Minutes after the Supreme Court set a date – June 29 – for next hearing on the ongoing case to restructure and overhaul BCCI, after admonishing the cricket board on the resistance to reforms, came an announcement from Shashank Manohar.
He tendered in his resignation from the BCCI president’s post, a move that will facilitate his candidature for ICC chairman’s post. Manohar’s resignation leaves Anurag Thakur, the current BCCI secretary, and Gokaraju Gangaraju, vice-president, as front runners for the role of BCCI president.
Both, incidentally, are members of parliament from the BJP.
However, Manohar’s move to disassociate with BCCI and hitch his stars with ICC has upset a section in the BCCI.
“The BCCI is under pressure at the moment and it needs a strong leadership. Leaving his colleagues in the lurch, is not good leadership,” an office bearer of the Indian cricket board told The Indian Express, demanding anonymity.
Even in just eight months as the president, Shashank Manohar seemed to have created a sharp division within the BCCI. Assessments followed his more or less predictable resignation with his loyalists lauding him for taking “some important steps” to help the cricket board restore its credibility, while few others have criticised.
Apart from his ambition to become the ICC chairman, the Lodha Committee recommendations to overhaul the BCCI structure and functioning, too, played a part. According to an insider, Manohar became frustrated with the ongoing legal wrangles and opted for a safe route. The Supreme Court has already said it would prevent all attempts to “filibuster” or “prolong” the much-needed reforms in the administration of cricket in India.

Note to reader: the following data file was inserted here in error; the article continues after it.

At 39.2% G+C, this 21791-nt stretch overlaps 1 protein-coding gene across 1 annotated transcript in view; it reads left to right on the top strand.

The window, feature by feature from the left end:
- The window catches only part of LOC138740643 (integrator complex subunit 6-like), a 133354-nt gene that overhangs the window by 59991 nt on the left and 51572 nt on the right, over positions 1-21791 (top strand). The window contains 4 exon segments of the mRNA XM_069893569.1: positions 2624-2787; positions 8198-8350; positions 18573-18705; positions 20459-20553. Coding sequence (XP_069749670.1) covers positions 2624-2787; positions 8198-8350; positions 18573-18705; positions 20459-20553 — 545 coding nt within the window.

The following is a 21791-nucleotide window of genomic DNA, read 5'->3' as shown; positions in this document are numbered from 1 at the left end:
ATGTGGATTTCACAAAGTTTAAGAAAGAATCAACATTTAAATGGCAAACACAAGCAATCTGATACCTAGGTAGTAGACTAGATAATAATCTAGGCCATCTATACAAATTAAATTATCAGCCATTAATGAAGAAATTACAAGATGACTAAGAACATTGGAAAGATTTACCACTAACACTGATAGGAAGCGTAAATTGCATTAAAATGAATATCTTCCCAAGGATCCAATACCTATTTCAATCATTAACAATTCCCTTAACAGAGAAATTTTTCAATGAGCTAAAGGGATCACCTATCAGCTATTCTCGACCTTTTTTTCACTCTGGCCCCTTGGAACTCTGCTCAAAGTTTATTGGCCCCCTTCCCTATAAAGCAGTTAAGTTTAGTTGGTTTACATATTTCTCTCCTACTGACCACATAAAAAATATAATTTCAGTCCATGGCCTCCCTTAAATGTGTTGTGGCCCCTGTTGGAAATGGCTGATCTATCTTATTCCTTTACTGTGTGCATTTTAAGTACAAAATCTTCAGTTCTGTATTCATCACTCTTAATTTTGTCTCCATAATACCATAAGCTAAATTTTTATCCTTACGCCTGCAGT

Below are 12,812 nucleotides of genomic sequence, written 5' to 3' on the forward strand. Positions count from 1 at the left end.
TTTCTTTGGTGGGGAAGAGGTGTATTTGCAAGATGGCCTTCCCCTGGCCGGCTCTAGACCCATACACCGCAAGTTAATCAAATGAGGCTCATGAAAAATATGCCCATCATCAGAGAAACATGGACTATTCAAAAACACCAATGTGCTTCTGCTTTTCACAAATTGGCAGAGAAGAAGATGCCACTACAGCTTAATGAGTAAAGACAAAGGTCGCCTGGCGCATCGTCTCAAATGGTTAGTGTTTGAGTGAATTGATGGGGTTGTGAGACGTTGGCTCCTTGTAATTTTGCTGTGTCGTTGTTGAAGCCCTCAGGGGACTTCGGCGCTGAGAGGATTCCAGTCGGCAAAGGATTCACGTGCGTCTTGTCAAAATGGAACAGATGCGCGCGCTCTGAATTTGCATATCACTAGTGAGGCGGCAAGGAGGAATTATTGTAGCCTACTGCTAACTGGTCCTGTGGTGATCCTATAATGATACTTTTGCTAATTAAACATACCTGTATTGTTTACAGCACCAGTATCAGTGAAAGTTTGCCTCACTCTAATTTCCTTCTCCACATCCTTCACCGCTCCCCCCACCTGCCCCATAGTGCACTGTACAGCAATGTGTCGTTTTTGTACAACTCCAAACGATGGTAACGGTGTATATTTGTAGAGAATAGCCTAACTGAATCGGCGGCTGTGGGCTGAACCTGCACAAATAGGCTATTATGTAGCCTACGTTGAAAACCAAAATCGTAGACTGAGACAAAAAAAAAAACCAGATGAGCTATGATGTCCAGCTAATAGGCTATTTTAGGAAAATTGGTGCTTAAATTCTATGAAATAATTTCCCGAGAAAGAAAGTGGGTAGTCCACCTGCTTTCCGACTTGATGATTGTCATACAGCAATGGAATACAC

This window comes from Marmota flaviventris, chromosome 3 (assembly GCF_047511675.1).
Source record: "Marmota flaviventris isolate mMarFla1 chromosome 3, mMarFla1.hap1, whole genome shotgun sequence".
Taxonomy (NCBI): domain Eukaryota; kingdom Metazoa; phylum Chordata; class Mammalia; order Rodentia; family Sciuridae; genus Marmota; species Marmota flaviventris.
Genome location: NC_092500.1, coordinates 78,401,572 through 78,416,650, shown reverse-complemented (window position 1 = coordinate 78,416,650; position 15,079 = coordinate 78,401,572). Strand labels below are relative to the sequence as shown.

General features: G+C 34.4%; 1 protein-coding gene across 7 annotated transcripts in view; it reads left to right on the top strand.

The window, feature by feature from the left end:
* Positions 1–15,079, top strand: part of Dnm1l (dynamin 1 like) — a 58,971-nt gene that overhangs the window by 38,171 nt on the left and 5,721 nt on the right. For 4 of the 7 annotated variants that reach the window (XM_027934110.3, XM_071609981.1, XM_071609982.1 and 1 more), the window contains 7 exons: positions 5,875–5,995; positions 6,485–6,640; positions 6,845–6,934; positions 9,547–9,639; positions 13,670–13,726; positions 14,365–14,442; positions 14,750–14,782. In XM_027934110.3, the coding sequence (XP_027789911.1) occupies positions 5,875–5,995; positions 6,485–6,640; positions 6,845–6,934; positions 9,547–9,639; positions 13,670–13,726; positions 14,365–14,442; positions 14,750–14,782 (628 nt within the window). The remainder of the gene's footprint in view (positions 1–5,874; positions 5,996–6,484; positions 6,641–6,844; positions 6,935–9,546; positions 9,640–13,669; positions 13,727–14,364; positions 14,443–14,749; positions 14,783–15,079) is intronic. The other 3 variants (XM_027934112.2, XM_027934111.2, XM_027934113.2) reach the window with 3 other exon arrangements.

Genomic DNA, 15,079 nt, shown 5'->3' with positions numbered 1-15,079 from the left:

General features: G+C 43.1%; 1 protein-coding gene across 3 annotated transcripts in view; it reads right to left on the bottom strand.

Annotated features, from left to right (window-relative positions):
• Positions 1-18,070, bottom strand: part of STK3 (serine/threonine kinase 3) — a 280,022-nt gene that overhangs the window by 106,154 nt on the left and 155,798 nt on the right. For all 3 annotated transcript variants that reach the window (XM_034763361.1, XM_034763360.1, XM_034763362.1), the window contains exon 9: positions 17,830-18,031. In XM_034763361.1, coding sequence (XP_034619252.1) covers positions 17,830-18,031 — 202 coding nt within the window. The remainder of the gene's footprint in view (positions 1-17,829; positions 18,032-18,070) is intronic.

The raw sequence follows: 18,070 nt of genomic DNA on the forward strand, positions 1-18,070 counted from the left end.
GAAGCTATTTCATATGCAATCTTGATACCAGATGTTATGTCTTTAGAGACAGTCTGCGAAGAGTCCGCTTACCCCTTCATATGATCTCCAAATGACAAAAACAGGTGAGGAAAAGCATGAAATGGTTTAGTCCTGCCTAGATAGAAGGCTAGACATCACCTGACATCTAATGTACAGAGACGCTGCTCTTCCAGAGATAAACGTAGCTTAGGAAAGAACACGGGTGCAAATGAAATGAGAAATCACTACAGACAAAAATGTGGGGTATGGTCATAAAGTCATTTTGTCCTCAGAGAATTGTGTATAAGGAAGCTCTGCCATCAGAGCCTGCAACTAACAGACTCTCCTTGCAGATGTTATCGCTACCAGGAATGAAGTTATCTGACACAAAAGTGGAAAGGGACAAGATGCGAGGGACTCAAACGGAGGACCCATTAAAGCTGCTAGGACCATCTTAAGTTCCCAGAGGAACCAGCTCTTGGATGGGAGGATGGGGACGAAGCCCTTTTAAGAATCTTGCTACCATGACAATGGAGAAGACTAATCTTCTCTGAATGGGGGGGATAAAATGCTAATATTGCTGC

Push for ICC chairman post
On the face of it, Manohar’s decision to step down from the BCCI hot seat has a lot to do with the ICC constitutional change. The world body will elect its new chairman — a position Manohar currently holds — ater this month and as per the amendment, the new appointee will be independent; without any allegiance to his home board.
Severing ties with the BCCI allows Manohar to become the new ICC chairman for an unbroken five-year stint.
In April 2016, in a meeting in Dubai, ICC decided that its chairman will be an independent one and will be elected in a secret ballot in May. “The election process will be overseen by the ICC’s independent Audit Committee Chairman and all present and past ICC directors will be eligible to contest the election. However, candidates can only be nominated by a fellow ICC director who, in turn, will be allowed to provide no more than one nominee. Any nominee with the support of at least two Full Member ICC directors will be put forward as a candidate for election,” the ICC release had stated last month.
The 2013 IPL spot-fixing and betting controversy severely dented the BCCI’s image and Manohar became a unanimous choice to play the lead following Jagmohan Dalmiya’s death in September last year.
The cricket board had already started its image makeover process, and after Manohar officially took charge in October – his second term – he tried to facilitate the efforts. A lot of things, from the BCCI constitution to tenders, have been put on public domain. An independent ombudsman has been appointed to look into the conflict of interest issue. A CEO has been roped in as per the Lodha Committee recommendation.